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Spotify and Deezer back call to regulate app store owners

By | Published on Monday 8 May 2017

Spotify

Spotify and Deezer were among the companies to sign a letter to the European Commission last week complaining about what they see as an abuse of power by the likes of Apple and Google in relation to their respective mobile operating systems and app stores.

Although the letter didn’t mention Apple or Google by name, according to the Financial Times it did talk about the operators of certain mobile operating systems, app stores and search engines abusing their “privileged position” to the detriment of smaller companies which rely on those channels to reach their customers.

Complaints commonly raised by app operators about the two big app stores include not being able to access key consumer data when people sign up to their services within an app, and the app store owners giving preferential treatment to their own products.

Spotify has hit out at Apple in particular in the past, especially since the tech giant launched its rival music service. If people sign up to Spotify via its iOS app, Apple charges a fee which the streaming firm has to pass on to the consumer because of its tight profit margins. But Apple rules mean that Spotify can’t make it clear to the consumer that if they were to sign up via the streaming company’s own website, they’d not have to pay the extra fee and their subscription would be cheaper. This means that – to anyone reviewing their streaming music options within the Apple app store – Apple Music appears cheaper than its rivals.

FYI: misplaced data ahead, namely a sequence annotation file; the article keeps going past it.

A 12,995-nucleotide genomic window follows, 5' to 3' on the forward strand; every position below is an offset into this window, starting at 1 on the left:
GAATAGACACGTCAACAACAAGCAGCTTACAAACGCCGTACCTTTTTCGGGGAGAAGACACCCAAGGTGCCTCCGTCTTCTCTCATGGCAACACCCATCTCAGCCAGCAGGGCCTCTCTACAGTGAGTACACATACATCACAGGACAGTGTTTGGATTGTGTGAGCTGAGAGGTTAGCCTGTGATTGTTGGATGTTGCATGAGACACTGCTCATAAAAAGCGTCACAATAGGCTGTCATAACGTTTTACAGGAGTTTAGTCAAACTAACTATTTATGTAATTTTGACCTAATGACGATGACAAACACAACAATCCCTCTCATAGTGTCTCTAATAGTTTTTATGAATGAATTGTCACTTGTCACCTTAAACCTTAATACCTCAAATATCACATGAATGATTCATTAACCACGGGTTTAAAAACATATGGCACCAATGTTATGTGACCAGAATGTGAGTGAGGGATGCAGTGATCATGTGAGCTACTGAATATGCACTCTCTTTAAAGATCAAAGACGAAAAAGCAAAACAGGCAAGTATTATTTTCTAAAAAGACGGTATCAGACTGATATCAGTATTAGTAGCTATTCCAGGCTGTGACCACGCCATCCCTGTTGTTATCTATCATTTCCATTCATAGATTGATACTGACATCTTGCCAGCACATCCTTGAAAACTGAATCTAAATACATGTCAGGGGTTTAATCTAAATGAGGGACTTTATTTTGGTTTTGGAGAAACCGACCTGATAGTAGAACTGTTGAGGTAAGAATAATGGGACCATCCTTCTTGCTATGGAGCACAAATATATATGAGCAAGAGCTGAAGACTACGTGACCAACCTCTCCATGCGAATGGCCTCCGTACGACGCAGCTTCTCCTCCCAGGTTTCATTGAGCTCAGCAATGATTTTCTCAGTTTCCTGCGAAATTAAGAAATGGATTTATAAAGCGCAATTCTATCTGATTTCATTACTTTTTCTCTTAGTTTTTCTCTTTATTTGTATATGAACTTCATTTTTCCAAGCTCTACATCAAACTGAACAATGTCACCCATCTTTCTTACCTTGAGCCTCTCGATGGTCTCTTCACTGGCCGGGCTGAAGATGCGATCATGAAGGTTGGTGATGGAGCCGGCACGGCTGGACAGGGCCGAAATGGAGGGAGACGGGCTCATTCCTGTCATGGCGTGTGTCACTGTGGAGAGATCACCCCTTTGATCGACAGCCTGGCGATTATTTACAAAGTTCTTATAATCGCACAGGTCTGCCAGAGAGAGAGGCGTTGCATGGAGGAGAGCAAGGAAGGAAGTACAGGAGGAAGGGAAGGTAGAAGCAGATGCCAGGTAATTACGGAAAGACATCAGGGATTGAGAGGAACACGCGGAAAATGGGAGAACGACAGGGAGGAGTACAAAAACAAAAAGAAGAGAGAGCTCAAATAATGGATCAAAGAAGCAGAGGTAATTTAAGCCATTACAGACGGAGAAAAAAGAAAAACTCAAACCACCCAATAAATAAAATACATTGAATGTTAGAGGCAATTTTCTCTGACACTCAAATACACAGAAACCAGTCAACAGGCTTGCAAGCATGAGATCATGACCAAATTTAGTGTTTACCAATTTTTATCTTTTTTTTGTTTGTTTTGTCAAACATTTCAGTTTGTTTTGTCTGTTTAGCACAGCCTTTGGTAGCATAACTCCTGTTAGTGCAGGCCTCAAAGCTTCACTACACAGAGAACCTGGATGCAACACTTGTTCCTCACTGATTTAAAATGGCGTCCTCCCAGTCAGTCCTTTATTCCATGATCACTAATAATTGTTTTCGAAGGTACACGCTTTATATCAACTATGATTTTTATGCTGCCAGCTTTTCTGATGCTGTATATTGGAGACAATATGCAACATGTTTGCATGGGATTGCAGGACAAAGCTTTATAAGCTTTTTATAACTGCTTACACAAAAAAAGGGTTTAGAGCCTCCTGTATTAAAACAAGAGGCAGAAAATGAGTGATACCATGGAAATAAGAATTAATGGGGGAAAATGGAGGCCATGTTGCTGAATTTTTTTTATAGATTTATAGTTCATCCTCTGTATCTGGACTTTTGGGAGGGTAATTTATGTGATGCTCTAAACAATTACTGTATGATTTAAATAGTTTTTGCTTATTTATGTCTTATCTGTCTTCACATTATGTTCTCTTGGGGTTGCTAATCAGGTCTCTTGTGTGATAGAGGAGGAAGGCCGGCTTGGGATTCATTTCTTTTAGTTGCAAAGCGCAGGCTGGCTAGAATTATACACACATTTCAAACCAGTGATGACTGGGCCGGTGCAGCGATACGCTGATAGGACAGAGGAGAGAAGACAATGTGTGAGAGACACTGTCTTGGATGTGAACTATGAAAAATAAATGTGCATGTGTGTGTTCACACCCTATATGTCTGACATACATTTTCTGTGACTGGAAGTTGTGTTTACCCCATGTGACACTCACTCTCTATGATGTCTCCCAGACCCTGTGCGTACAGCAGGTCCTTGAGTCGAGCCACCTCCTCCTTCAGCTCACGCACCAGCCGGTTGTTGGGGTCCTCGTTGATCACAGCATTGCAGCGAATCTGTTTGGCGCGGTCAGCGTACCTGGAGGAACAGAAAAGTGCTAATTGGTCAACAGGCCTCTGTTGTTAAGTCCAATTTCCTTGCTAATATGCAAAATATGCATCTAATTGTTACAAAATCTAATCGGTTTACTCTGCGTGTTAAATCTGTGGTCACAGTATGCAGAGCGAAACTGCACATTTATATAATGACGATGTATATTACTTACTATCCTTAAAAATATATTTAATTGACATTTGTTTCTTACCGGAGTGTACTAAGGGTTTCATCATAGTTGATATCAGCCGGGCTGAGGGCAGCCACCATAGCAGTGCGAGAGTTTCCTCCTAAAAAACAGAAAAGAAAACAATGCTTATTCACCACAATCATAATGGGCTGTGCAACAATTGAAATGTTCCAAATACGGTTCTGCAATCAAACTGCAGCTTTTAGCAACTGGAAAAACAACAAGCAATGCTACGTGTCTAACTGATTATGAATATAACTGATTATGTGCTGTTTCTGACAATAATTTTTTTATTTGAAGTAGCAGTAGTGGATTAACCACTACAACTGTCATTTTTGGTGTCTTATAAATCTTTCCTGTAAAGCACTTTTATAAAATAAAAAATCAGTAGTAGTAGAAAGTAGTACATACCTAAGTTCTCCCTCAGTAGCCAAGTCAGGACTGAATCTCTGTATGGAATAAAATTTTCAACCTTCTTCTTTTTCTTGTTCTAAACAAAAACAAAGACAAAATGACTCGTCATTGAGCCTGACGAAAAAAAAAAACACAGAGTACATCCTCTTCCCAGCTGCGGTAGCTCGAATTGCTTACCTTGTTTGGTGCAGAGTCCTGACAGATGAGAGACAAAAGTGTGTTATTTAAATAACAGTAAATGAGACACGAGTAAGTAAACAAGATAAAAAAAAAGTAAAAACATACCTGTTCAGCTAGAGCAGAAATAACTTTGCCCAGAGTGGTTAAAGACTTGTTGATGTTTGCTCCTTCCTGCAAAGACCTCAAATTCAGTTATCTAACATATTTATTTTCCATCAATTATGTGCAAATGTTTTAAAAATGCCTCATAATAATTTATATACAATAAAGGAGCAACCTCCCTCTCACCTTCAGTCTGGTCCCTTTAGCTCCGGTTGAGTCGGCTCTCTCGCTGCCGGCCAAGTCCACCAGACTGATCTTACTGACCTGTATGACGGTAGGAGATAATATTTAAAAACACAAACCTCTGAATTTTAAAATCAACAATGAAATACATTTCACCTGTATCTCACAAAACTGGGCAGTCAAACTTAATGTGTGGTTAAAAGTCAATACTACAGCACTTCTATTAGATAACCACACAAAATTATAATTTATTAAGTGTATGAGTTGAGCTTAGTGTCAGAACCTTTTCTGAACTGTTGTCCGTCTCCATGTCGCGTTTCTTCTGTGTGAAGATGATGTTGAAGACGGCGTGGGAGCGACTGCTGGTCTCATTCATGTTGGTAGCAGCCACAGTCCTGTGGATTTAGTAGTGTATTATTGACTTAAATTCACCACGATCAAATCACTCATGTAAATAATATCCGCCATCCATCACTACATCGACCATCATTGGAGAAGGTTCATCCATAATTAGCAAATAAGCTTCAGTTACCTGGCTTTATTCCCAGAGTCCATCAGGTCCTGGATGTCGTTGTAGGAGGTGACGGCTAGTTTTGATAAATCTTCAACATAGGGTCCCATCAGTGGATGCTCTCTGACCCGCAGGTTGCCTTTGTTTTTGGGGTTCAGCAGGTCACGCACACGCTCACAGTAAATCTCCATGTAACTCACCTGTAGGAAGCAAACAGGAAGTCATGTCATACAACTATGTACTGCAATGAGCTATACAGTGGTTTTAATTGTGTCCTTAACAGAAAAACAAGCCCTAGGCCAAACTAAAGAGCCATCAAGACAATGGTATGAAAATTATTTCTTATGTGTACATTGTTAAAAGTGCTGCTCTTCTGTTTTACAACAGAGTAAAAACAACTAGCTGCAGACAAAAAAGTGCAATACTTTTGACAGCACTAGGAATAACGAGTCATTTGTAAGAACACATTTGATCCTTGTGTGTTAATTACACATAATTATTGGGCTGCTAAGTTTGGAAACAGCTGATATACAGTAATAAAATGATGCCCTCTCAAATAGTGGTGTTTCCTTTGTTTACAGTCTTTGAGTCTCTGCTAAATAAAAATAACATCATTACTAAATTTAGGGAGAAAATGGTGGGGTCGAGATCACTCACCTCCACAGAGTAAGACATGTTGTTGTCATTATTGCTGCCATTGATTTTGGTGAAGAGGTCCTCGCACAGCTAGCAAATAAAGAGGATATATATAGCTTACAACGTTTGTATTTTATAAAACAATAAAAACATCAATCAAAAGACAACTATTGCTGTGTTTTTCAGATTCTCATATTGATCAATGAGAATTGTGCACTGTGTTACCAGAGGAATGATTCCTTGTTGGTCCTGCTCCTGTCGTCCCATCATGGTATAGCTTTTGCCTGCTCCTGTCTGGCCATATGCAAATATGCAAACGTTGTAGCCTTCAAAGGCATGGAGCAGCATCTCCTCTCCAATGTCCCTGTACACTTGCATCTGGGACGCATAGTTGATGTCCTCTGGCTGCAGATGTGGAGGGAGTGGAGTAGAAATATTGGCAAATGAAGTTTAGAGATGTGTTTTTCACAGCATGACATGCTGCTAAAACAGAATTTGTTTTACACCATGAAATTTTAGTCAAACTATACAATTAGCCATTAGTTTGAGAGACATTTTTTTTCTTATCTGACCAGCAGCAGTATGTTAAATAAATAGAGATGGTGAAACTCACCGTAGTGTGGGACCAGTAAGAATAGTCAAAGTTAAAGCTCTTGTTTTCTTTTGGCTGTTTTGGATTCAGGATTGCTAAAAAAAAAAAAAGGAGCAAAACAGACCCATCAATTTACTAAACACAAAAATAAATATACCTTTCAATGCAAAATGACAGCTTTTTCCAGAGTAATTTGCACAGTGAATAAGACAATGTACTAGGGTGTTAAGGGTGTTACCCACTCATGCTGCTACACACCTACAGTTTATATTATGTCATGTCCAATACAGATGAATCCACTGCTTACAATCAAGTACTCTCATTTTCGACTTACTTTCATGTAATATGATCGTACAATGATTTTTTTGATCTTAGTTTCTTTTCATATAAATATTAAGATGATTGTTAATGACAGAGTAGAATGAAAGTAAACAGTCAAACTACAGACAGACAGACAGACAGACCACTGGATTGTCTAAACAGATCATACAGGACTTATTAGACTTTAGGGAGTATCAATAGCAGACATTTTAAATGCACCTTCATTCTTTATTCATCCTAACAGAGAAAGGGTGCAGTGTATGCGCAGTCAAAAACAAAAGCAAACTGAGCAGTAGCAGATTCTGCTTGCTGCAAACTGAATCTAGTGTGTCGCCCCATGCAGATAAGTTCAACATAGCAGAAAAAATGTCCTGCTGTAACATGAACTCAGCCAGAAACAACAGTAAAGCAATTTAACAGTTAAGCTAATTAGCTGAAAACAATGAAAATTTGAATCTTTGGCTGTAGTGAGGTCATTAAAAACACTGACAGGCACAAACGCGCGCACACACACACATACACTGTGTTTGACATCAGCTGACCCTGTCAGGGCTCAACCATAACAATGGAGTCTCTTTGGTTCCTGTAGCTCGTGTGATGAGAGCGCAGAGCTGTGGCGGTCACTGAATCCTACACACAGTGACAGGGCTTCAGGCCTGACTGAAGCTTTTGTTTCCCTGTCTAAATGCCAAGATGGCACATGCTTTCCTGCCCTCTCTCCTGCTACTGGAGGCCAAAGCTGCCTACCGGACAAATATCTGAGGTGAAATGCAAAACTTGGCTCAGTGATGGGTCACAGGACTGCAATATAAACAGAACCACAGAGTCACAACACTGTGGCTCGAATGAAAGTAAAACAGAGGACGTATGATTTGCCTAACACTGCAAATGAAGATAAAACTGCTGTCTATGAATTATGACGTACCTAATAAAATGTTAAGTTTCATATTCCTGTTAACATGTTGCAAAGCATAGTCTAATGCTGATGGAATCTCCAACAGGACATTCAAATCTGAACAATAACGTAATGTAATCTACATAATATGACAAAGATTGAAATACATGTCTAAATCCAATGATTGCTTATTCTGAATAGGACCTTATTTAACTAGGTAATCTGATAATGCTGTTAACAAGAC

The European Commission is already considering measures to help smaller businesses which claim they are disadvantaged by unfair contractual clauses forced on them by the tech and web giants. Those smaller businesses argue that, while they could take their grievances to court and sue Apple or Google for allegedly violating European competition law, such litigation is costly and time-consuming, and therefore often not a realistic option.

According to the FT, solutions being considered by EU officials include sector-specific codes of conduct and an independent dispute settlement body that could consider and settle disputes between big platforms and their smaller business customers in a more speedy and cost efficient way.

Neither Google or Apple have commented on last week’s letter.



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